Allied Health Professionals Q&A
Day 3 “Ask an Occupational Therapist”
Welcome to day three of our AHP Dementia blog posts. I’m really pleased to answer some questions as an occupational therapist. People often think of occupational therapists as the people who provide equipment and while this is an important aspect of the role we can also help in other ways. It’s about what people need to do and want to do in their daily lives, the habits and routines that we have and the roles and responsibilities. But without any further ado I will answer the questions….
“My mum used to be very creative. Painting, dressmaking, soft furnishings etc. I have bought pastels and crayons to encourage her to draw/colour in, but she thinks these are childish activities. What approaches would the OT recommend?” Catriona, carer
Thanks Catriona, that’s a great question. Supporting people to be involved in activities is so important but it can be challenging at times to get that “just right fit”. For an activity to be enjoyable for any of us we need to find it interesting and relevant to our lives and it needs to be something that is realistic for us to do but not so easy that we find it boring. Here are some suggestions for approaches to try and hopefully you will find something that helps.
- Sometimes people might comment that an activity is childish if it is too easy or if the materials appear child like. If your mum was not previously interested in colouring in she might consider this an activity for children. However, colouring in for adults has become quite fashionable and there are a number of colouring books designed for adults that you could try. There are a range of designs with some very intricate but some more simple and lots of themes from the animal kingdom, art deco, flowers and geometric patterns.
- I’ve found when using art as an activity that the type of art materials used can make an activity more or less inviting for people. Some of the materials which have worked well in my experience are colouring pencils which you can then apply water to and they look like watercolour paints, having a sketch book rather than sheets of paper, a simple paint pallet with a good quality brush etc.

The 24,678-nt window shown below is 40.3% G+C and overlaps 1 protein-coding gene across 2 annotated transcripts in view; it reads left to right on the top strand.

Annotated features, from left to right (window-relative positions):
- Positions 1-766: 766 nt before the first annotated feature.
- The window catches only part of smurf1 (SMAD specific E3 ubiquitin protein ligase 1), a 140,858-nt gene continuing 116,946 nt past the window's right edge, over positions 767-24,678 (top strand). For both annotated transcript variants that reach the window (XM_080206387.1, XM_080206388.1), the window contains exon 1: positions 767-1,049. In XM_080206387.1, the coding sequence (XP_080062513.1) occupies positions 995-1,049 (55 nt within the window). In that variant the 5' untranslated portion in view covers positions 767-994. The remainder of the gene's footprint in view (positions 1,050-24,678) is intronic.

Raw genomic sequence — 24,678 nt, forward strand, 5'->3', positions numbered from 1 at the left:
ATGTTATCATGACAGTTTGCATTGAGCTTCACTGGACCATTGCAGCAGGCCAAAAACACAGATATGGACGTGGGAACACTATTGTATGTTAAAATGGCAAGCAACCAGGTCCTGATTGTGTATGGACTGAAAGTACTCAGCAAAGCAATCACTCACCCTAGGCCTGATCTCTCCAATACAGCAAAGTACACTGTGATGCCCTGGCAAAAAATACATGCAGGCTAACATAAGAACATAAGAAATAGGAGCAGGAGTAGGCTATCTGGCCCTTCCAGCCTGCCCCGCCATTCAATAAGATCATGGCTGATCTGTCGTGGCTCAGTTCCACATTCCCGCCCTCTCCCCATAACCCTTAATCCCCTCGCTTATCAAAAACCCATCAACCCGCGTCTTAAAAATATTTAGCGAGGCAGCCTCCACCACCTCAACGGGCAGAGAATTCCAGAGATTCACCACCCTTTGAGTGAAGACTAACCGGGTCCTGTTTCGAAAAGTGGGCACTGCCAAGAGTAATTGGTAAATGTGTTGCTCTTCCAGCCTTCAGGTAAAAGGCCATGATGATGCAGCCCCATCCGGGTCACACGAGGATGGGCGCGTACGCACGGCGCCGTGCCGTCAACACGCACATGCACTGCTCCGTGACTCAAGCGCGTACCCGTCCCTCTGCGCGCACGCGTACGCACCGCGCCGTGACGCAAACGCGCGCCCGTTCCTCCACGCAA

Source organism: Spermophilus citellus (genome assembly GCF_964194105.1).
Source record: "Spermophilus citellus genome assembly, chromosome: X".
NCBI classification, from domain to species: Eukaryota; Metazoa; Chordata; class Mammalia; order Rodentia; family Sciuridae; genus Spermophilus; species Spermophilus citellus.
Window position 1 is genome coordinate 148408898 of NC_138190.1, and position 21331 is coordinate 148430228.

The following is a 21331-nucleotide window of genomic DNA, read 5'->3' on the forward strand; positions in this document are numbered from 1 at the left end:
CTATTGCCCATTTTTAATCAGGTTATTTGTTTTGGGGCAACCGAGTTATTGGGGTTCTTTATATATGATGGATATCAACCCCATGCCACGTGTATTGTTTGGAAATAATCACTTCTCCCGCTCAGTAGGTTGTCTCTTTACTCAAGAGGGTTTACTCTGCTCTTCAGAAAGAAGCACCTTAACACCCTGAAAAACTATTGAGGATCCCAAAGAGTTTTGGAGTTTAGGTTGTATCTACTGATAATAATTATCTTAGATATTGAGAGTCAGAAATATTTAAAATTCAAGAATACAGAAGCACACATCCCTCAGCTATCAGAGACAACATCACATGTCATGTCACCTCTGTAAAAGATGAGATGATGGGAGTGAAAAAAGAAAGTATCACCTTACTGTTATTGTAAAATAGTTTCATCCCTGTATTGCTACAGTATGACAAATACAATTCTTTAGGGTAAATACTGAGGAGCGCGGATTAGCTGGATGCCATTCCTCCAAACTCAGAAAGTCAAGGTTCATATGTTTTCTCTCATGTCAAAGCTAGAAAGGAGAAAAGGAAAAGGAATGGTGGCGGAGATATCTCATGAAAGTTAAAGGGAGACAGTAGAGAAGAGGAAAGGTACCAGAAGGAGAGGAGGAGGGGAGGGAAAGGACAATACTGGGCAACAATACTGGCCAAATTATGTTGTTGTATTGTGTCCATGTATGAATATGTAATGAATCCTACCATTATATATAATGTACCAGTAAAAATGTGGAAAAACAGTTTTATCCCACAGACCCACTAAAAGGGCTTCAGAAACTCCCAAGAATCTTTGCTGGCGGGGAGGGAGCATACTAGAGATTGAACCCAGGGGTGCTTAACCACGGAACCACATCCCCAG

- Sometimes people can find it challenging to get started with an activity and creating the right environment can be helpful. Setting up a spot at a table with good lighting and the required materials in clear view can be helpful. Your mum might also find it helpful to have some inspiration to get started with painting. In the past I’ve used a selection of photographs as a starting point e.g. a beautiful scene, a familiar place etc something to trace can even work. Sometimes taking a sketch book and pencils/paints out for a drive and seeing if your mum is inspired to do some sketching of a view.
- Sometimes having a goal or an end product that is going to be used can make an activity more inviting. Here are a few ideas I’ve used in the past:
- Using blank greeting cards or postcards which can then be sent or given to mark an occasion.
- Scanning the finished art work and it can then be used to make a calendar, magnet, integrated into a printed photo book etc.
- Sometimes we assume that people will want to continue with an interest or hobby from the past. This is often the case but people can find it less enjoyable as they might compare what they are able to do now with their previous abilities. If you have a few examples of projects that your mum has completed in the past you could use these to prompt a discussion and get a sense of how she feels about these activities now.